Dollar Tree (NASDAQ: DLTR) announced earlier this month it will, for the first-time, start selling some merchandise for more than $1. Dollar General (NYSE: GD) has been setting prices at over $1 for years.
Regardless, these dollar stores are considered deep discounters, selling mostly cheap goods from China, and if they raise prices too high they'll lose sales. With inflation, a labor shortage, and a global supply-chain problem, dollar stores are in a bind.
Because U.S. dollar stores rely on ocean freight for merchandise delivery from Asia, when oil prices rise -- which they have been -- it costs more to ship goods. Freightos reports that shipping prices have quadrupled since last year.
Not only are prices up; port congestion at Los Angeles and Long Beach also keeps Asia-to-U.S. prices high and makes it difficult to stock stores. Customers can't get the products they're used to getting. There's even a trending Twitter hashtag born from people's frustrations: #BareShelvesBiden. CNN reports that industry experts believe shipping capacity won't normalize until sometime in 2023. As a result, Dollar Tree and Dollar General earnings are down.
One reason for congestion at the ports is a labor shortage. There aren't enough people to unload the goods. And when they do, there aren't enough workers to drive delivery trucks. With a lack of drivers, goods can't get from the ports to the warehouses and then to our local stores or homes.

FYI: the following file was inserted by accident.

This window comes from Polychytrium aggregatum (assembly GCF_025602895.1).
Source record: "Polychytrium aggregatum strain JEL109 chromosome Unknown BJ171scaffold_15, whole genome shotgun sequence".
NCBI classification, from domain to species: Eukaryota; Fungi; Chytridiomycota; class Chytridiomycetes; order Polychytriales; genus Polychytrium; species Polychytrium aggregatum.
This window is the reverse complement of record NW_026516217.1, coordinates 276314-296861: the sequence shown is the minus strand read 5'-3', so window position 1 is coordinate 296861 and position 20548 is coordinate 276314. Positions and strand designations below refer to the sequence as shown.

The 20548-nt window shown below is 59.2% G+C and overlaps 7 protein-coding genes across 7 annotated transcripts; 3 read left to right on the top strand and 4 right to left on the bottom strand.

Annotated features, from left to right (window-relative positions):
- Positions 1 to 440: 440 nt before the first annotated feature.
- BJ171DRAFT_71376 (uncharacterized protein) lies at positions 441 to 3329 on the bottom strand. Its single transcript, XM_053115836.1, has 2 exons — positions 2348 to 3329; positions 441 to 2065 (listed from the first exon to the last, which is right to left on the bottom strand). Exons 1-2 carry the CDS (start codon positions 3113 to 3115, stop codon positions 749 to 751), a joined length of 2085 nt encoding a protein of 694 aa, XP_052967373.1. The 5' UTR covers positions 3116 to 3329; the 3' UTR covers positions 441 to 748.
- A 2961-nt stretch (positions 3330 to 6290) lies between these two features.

Dollar stores themselves can't get enough workers in the store. I walked into a Dollar Tree yesterday to look around, and yes, there were empty shelves, but even more prominent were the enormous "help wanted" signs around the store and a makeshift worker sign-up table by the entrance.
Dollar stores, to compete with Walmart, have traditionally kept wages low, meaning they can't compete with any sort of government relief program that pays workers more than or close to what dollar stores do. The deep discounters also tend to limit the number of full-time salaried workers to save money, leading to full-timers often being overworked and part-timers not allowed to get more hours. That leads to tremendous worker turnover.
Inflation rates for the United States are at a 13-year high, standing at 5.4% from last September to this September. Prices are up for food, shelter, transportation (cars and gas), energy, and household furnishings. Dollar stores are caught up in this, meaning they need to raise prices for their market of shoppers who can least afford to pay more.
Higher-end stores earning money
Consumers who shop at more expensive stores are still buying items, even at the higher prices the stores have been charging to offset their rising costs. Dick's, Best Buy, and Williams-Sonoma all reported profits as Dollar Tree and Dollar General earnings are down and their stocks have dropped.
The Millionacres bottom line
The situation for dollar stores isn't great. On a positive note, commercial real estate investors might wish to heed this advice from Brian Laung Aoaeh with Newark Venture Partners: "The pandemic has caused operations that were already inefficient to become even more inefficient. Supply-chain technology start-ups that have created solutions to help companies manage their supply chains more effectively are going to do well in the years ahead."